Jefferson County is committed to enhancing and protecting the quality of life for our citizens by ensuring that future development continues in a manner that balances social, environmental, and economic needs. If you have questions about the features in your neighborhood or the effectiveness of those features, please call 303-271-8495. Please help us protect our most important natural resource.
by Kenneth Maenpa, Airport Director
comments open from July 23 until August 11
The Rocky Mountain Air Show was voted “one of the top nine airshows to see this summer” by Popular Mechanics, July 2013.
The Rocky Mountain Air Show has been scheduled for Friday, August 16 to Sunday, August 18 at Rocky Mountain Metropolitan Airport in Jefferson County.
The Rocky Mountain Airshow is excited to announce that they are going to be the first show that will have a Large Sport Rocket. United Launch Alliance has worked in conjunction with the FAA (Federal Aviation Administration) to establish guidelines for the never-before-seen demonstrations at airshows and we are the first to launch a rocket in front of fans.
Additional acts include Greg Shelton and his F-4 Wildcat. Greg Shelton will also perform with Ashley Battles -“Wing Walking” a Stearman. You will enjoy the Friday night twilight airshow, balloon glow and pyrotechnics along with many other acts throughout the weekend. This year’s grand finale is going to be a “Warbird Spectacular” with the biggest warbird show in the region.
Come out and enjoy the extensive range of static displays, hot air balloons, aerobatics, formation demonstrations and the rocky mountain regional fly-in. You can even enjoy a ride on the worlds only flying CAF (Commemorative Air Force) B-29 "FIFI." There will be a wide variety of food vendors for your appetite. The kids will enjoy the “Adventure Zone and Space Pavilion,” where they get to experience the excitement and fun of aviation hands on. We hope to see you there!
For more details on the event and to purchase tickets, please visit www.rmairshow.com.
by John Wolforth, Planning and Zoning Director
comments open from June 27 until July 16
Over the last two years, the Planning and Zoning division has put great effort into creating a “more electronic and less paper” environment. By the end of 2013 the Division’s goal is to be 75% electronic.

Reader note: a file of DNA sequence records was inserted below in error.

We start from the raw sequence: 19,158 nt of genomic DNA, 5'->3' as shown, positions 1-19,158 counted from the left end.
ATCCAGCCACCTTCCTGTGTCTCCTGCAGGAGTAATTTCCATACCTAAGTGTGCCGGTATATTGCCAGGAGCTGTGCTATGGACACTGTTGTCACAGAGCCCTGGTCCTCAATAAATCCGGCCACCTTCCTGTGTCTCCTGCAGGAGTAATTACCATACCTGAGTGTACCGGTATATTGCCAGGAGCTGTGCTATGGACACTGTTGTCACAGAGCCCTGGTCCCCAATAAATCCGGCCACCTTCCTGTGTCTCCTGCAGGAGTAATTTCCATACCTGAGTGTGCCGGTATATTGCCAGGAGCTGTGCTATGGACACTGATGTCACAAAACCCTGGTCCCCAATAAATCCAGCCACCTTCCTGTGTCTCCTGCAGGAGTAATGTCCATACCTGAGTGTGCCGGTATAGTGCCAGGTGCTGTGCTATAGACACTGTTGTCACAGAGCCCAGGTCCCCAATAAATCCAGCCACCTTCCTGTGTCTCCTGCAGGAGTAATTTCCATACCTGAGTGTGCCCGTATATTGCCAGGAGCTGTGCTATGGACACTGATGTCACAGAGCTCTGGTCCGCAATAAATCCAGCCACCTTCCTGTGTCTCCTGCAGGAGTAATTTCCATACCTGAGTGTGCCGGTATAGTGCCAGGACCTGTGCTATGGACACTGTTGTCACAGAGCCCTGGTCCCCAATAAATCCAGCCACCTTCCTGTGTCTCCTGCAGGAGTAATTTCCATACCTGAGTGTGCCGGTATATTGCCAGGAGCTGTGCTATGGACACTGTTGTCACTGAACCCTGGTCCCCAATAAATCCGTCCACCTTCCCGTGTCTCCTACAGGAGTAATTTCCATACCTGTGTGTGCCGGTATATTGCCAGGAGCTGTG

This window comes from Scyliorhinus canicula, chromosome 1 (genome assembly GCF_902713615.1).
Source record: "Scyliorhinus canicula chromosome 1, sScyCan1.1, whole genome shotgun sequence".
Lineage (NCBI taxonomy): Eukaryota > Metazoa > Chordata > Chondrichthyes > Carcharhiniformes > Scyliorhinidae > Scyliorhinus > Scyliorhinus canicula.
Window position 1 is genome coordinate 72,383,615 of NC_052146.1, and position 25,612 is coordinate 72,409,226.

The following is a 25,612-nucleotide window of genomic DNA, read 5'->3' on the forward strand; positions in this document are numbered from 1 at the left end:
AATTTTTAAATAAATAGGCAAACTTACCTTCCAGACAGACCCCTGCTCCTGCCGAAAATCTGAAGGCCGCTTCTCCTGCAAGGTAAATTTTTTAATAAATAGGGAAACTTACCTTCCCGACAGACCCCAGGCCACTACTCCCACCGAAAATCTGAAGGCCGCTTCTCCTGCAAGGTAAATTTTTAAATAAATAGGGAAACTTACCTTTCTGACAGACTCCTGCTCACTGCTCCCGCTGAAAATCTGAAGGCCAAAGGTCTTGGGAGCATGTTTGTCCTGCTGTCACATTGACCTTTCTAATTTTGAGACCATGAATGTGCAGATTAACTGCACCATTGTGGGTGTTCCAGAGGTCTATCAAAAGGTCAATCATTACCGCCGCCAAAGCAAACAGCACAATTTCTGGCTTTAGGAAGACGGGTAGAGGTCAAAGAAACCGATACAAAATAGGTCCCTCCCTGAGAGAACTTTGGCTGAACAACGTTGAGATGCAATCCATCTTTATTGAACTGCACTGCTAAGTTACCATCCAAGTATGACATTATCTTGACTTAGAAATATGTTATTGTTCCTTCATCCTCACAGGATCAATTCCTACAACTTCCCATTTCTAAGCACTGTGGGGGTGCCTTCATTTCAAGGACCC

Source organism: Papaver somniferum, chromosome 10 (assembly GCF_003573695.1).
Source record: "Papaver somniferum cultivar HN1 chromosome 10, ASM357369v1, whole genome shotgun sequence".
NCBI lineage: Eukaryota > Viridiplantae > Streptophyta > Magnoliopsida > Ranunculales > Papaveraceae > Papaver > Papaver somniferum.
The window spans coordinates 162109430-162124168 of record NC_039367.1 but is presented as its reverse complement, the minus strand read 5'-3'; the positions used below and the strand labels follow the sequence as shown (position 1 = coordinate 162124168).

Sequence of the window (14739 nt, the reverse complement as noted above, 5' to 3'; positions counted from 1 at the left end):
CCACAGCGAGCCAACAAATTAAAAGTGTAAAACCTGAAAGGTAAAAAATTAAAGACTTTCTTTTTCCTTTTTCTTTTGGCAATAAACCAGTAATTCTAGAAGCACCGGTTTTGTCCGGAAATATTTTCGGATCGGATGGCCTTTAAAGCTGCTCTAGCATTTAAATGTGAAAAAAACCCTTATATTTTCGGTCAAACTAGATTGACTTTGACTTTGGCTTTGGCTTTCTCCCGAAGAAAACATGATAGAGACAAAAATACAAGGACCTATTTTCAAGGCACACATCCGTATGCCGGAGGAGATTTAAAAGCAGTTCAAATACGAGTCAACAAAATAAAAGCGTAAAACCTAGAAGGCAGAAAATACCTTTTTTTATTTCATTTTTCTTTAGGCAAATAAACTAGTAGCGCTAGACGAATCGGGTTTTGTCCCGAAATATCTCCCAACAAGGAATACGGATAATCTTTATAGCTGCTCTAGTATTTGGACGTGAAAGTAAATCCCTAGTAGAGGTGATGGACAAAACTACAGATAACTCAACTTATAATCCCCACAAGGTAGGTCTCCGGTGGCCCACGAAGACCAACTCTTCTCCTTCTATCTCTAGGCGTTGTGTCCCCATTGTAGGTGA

For some, going paperless is all about speed, efficiency and savings. For some, it’s about conservation. Whether for efficiency or conservation, going paperless benefits the bottom line.
As of January 1, 2013, Planning and Zoning ceased processing paper applications once an applicant drops an application (big or small) at the door. From that point forward, applications are scanned, assigned a case number and become “electronic.” All referrals and correspondence between other Divisions, Departments, Outside Agencies, Homeowner Associations and Umbrella Groups are sent via email. Emails with a link are sent to the above groups directing the recipient to the Planning and Zoning website in order to view the application and pertinent documents. Recipients are encouraged to respond electronically through email or other internal systems available to county divisions and Departments. All applications, referral responses and citizen comments are then stored in electronic files for Planning and Zoning employees to access at any time. As we move forward, electronic files will be accessible to all through the county’s electronic file storage system.
We have spent a great amount of our "down time" scanning paper files and making them "electronic." Starting with the most recent year’s files and moving backwards, we are rapidly completing the task of converting all documents to an electronic file. This has improved our ability to research and deliver information in a matter of minutes, providing an extremely high level of customer service to each other and those that we serve each day.
Moving to an electronic format hasn’t been limited solely to Planning and Zoning. With roughly two years “under their belts,” the Jefferson County Planning Commissioners have been receiving hearing materials via county owned iPads. An application allows the case packets to be uploaded for each hearing. A single application packet can sometimes have hundreds of pages as well as 24x36 inch sized documents for review. With multiple cases in any given evening, being able to view these packets on the iPad saves time and money. Once cases are uploaded, a Planning Commissioner can open and review their electronic case packet from anywhere, either by iPad or logging into their account. The savings of not mailing bulky packages to nine commissioners two to three times per month has more than paid for the iPads and at the same time has drastically cut Planning and Zonings mailing costs.